Then a nurse appeared with a note.

“If you call this number, hit ‘3’ on the menu selection, and enter this case number, you can do a peer-to-peer.”

“A what?”

“Peer-to-peer approval.  You talk to a medical director and they might be able to expedite the approval for the pacemaker.”

I looked for a moment at the 1-800 number, sighed, and called.

The woman who eventually answered after I heard “all attendants are busy” was pleasant enough, full of “Good morning, doctor” and “What can I do for you?”  I explained the situation and wanted the ordering physician’s name.  I spelled my name to her. Keyboards were heard in the background.

“I see that his is for a CPT code 33208, correct?”  She must have known that I knew my codes.  But I knew that was wrong.  He was not getting a dual chamber pacemaker, he just needed a single chamber, VVIR pacemaker.

“No, that’s not correct.  It should be 33207,” I replied.


I heard more clicking.

“I’m sorry but I’ve tried to change that code under this case number and it seems I don’t have authorization to do that.  Can I put you on hold while I speak with the medical director to see if he can make the change?”

“Sure,” I said.  What choice did I have?

So I waited, listening to some nondescript melody in the background as I was placed on hold.  A few minutes later, the same voice returned.



“It seems the medical director couldn’t change the information on this case number either, but I’m going to try to make a new number based on the CPT code you gave me, then I’ll have the right information to give to the medical director, OK?”

So we proceeded to build a new case number.  Lots of clicks interspersed with silence, then more clicks in the background, a few more statements like, “Sorry, I’m new to this” and “Could you spell your name again?” then finally:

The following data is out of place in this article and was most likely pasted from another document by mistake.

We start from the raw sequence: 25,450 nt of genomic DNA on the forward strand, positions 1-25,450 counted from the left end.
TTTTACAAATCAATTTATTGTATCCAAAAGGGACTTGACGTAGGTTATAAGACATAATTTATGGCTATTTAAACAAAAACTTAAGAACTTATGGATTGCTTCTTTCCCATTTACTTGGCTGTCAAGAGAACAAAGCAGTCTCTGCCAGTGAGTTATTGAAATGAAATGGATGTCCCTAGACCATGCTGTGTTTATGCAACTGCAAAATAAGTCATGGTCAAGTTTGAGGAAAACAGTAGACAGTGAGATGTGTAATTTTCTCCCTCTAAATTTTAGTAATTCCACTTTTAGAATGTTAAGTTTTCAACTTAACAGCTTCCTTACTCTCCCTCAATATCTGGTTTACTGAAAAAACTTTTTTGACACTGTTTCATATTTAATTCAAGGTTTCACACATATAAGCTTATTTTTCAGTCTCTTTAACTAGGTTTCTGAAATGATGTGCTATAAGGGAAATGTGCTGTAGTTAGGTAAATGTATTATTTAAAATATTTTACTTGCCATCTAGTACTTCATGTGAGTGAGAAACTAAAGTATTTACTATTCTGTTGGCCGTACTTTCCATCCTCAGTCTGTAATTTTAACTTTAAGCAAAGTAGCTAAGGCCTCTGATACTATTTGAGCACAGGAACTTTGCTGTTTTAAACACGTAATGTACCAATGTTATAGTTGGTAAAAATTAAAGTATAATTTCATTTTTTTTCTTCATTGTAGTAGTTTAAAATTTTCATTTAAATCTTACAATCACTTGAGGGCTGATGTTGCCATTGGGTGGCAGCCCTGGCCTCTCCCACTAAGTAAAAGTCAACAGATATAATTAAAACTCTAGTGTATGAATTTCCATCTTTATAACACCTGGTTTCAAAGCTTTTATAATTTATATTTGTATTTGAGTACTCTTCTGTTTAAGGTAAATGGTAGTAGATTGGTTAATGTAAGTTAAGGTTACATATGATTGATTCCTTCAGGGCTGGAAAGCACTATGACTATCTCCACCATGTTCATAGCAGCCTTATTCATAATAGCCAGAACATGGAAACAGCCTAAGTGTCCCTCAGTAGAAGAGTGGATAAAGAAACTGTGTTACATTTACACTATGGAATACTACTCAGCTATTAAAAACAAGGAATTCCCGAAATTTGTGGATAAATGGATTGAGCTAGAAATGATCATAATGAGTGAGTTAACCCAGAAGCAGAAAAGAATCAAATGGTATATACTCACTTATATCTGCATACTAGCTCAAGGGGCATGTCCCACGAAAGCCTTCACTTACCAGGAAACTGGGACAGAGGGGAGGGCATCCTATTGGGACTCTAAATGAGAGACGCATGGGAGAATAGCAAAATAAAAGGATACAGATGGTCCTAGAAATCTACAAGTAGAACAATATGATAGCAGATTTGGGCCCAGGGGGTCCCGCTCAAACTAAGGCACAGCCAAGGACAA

“There.  I think I’ve done it.  Let me transfer you to our medical director.”

A click, some music, then a pleasant official-sounding woman’s voice.  “I’m sorry about the delay, I hope you didn’t have to wait too long.”

A conversation ensued.  I explained the rationale for the pacemaker, then finally was granted approval.  Case number 2342343240 and approval number A321232451, or something like that.  I notified the staff and handed the numbers to our clerk, knowing full well that pre-approval does not guarantee payment.  Forty minutes rather than 120.

It’s the game we play now.  A new game.  The game of numbers.  Of money.  Clinical doctors as agents for others who call themselves a “doctor” yet are unfamiliar with the patient and unexposed while they make the call.

As I adjusted my headlamp before scrubbing, I thought about those new interns and residents on our wards upstairs, eager, willing, able.  Bustling about, yearning to make a difference, waiting for their first chance.

Yet all being groomed to play the game.

Wes Fisher is a cardiologist who blogs at Dr. Wes.